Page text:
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In the aftermath of the Sept. 11 attacks, Madison Avenue wasted little time devising ways to draw customers to their products. Some of these efforts have bordered on the unseemly. United Airlines is running a commercial about a firefighter who boarded a recent flight. The advertisement says that once the crew found out there was […]

Cashing In On Patriotism

by Sarah Turner

In the aftermath of the Sept. 11 attacks, Madison Avenue wasted little time devising ways to draw customers to their products. Some of these efforts have bordered on the unseemly.

United Airlines is running a commercial about a firefighter who boarded a recent flight. The advertisement says that once the crew found out there was a firefighter on board, they placed him in first class and the captain announced, “There’s a hero on board.” The commercial ends with the sentence, “People are getting back on board United.”

A Chevrolet commercial shows dramatic scenes of firefighters before a shot of a Chevy cruising down a scenic highway. The advertisement ends by flashing the patriotic words, “Keep America Moving.”

Even Lee jeans has gotten in on the action. A Lee doll is featured in a commercial with a Band-Aid on his arm and a Red Cross sticker that says, “I gave blood.”

In a radio ad, Toys-R-Us encourages parents to bring their children into the store to color a flag.

The Food Network is running promotional commercials to encourage people to cook together to relieve stress and to watch their programming. The ad states, “We’re all feeling a little overwhelmed, but we have to keep going.”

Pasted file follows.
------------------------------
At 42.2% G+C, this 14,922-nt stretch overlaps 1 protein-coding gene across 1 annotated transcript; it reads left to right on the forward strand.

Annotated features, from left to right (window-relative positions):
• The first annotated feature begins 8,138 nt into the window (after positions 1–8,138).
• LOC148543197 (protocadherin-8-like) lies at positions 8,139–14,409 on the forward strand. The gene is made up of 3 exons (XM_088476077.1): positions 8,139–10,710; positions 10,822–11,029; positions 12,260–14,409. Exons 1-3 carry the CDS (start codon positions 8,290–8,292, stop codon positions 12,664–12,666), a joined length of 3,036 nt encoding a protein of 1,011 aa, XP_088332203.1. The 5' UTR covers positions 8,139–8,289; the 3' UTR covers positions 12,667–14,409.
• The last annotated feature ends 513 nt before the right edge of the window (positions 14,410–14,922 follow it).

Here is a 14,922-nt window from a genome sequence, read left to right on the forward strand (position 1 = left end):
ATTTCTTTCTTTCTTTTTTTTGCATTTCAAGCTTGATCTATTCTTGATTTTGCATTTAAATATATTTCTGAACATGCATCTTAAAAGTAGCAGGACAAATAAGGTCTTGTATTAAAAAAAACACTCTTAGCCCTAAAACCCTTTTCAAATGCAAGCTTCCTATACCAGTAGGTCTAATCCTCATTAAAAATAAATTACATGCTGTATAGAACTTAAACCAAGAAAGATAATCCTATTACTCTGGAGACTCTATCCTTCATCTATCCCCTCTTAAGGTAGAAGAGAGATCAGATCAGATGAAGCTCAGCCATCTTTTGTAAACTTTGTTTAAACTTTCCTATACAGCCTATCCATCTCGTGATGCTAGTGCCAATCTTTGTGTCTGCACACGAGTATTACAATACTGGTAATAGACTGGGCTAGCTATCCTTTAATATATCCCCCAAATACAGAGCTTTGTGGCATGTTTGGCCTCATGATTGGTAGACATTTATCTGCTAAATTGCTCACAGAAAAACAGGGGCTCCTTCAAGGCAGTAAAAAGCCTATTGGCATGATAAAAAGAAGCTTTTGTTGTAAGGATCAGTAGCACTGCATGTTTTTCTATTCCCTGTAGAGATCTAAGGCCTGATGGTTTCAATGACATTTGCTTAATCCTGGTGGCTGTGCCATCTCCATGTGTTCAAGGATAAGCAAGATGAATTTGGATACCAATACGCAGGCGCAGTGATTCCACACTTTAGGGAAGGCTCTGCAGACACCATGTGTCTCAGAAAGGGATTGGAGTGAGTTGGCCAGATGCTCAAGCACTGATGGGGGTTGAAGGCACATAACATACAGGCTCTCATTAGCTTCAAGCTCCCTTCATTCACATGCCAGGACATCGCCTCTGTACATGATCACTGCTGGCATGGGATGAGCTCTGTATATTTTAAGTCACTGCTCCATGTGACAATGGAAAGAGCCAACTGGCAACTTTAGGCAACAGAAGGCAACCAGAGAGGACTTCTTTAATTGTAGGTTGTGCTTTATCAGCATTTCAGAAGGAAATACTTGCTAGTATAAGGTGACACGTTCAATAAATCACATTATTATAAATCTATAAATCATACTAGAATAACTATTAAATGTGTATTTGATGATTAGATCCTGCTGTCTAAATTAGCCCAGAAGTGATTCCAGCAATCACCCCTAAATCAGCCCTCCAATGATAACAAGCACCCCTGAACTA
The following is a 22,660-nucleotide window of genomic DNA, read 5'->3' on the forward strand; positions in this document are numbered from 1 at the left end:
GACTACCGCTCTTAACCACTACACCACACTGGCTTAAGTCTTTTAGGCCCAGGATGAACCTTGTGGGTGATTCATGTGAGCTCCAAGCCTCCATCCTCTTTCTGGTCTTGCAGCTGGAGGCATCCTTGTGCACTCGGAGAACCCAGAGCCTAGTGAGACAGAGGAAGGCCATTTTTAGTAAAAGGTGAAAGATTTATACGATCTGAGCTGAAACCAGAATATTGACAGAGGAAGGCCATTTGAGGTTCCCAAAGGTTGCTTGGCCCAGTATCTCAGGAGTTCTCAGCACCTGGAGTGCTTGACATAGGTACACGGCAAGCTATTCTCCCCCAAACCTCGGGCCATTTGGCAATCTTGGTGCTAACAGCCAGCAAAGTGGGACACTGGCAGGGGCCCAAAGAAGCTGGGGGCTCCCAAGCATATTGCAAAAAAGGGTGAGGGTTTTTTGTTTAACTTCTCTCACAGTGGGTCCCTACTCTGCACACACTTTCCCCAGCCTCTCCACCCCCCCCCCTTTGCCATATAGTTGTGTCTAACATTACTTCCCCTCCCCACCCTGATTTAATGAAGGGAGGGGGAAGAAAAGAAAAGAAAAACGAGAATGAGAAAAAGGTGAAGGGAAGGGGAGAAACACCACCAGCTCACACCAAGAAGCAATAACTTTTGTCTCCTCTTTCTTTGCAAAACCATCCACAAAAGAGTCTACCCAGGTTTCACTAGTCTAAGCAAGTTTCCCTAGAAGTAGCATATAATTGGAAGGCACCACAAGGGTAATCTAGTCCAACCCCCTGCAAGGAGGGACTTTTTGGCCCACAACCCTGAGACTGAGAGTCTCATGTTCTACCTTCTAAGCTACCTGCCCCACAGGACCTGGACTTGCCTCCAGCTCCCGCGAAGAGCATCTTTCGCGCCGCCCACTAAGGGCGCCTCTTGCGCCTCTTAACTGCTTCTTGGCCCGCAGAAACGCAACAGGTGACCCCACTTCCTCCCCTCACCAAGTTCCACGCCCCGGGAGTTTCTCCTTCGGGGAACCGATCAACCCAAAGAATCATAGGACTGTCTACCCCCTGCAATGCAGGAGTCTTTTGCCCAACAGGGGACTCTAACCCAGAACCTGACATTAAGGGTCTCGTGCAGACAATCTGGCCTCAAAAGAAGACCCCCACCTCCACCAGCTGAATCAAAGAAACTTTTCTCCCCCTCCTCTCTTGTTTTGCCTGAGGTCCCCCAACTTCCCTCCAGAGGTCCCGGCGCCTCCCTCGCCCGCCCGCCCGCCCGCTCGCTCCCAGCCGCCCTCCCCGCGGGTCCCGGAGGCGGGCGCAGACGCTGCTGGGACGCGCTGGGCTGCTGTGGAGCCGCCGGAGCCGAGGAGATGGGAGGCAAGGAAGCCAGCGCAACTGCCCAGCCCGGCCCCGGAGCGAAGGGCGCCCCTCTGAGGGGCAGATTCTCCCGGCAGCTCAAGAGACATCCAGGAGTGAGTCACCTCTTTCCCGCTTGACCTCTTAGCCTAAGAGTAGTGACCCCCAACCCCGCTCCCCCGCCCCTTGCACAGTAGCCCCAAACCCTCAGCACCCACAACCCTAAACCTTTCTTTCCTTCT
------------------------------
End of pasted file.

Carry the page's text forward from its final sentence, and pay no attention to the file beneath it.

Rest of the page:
Newcastle Beer has advertising posters in bars that say, “Drink Newcastle to help the victims of Sept. 11.”

This type of ad is now a common corporate tactic. The consumer is told that part of the company’s profits will be donated to a Sept.11 relief fund. Corporations should not prey on Americans’ desire to help the victims’ families by turning the tragedy into an advertising ploy.

The New York Stock Exchange is now running commercials that end with, “Let Freedom Ring.” Its associating the civil right’s movement with the bell that ends each day’s market speculation.

These ads want us to associate patriotism with consumerism. But there is something tawdry about it all, as when fast food chains like Arby’s and McDonalds place “God Bless America” on their outdoor signs right above “99 cent Double Cheeseburger Special.”

Many of the very corporations that are showing this fake patriotism are the ones that are undermining the foundation of American democracy. In each new election cycle, corporations spend millions of dollars in campaign contributions and on lobbyists to push their pro-business agenda in Washington.

These ads demean the memory of the more than 5,000 people who lost their lives on Sept. 11. CP

Sarah Turner is a weekly opinion columnist for the Daily Cardinal, a student newspaper at the University of Wisconsin-Madison, and an intern at the Progressive Media Project. She can be reached at pmproj@progressive.org.